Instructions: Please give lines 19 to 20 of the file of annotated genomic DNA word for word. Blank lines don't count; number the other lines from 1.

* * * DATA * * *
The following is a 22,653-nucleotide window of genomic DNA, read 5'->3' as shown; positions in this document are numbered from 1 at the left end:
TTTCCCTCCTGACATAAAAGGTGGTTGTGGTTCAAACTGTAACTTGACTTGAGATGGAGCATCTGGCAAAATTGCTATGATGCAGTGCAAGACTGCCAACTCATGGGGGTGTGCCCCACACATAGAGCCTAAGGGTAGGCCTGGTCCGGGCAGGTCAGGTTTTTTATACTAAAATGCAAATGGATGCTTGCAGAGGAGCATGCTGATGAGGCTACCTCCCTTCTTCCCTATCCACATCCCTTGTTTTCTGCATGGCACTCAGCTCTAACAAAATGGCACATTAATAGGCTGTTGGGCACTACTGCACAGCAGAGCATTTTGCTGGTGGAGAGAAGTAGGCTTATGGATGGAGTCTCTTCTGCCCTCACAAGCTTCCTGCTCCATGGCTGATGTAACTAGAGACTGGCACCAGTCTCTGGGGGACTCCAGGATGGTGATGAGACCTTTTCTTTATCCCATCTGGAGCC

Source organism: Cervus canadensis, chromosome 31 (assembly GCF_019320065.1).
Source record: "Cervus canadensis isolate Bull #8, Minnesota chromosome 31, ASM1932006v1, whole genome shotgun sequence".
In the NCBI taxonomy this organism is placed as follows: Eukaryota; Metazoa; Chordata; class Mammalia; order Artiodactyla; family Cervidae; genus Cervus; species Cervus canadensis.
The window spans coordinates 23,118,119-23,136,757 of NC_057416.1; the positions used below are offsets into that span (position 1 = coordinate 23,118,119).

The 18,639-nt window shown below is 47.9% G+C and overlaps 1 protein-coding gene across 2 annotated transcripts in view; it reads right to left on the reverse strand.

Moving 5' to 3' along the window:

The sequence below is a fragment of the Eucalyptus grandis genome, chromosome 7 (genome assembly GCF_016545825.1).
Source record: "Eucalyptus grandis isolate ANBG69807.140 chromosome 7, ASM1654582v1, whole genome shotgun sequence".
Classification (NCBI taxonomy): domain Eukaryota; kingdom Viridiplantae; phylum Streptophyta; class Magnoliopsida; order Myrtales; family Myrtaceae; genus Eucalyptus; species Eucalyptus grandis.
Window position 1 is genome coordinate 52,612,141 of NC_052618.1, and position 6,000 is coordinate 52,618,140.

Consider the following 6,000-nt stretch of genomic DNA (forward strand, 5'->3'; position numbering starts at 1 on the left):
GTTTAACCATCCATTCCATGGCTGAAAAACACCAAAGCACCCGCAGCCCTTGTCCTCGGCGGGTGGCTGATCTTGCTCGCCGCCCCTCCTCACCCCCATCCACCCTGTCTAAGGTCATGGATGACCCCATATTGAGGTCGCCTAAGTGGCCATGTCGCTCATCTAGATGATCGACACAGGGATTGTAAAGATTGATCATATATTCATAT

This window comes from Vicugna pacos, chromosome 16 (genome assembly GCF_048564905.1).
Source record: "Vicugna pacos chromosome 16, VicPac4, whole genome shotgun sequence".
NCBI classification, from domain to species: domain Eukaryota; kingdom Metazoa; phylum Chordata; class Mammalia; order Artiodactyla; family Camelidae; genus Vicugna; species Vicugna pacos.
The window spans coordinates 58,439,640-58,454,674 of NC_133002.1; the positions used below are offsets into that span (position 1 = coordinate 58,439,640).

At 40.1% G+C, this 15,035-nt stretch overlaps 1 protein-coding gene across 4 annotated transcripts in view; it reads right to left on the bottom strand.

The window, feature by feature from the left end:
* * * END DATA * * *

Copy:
At 40.1% G+C, this 15,035-nt stretch overlaps 1 protein-coding gene across 4 annotated transcripts in view; it reads right to left on the bottom strand.

The window, feature by feature from the left end: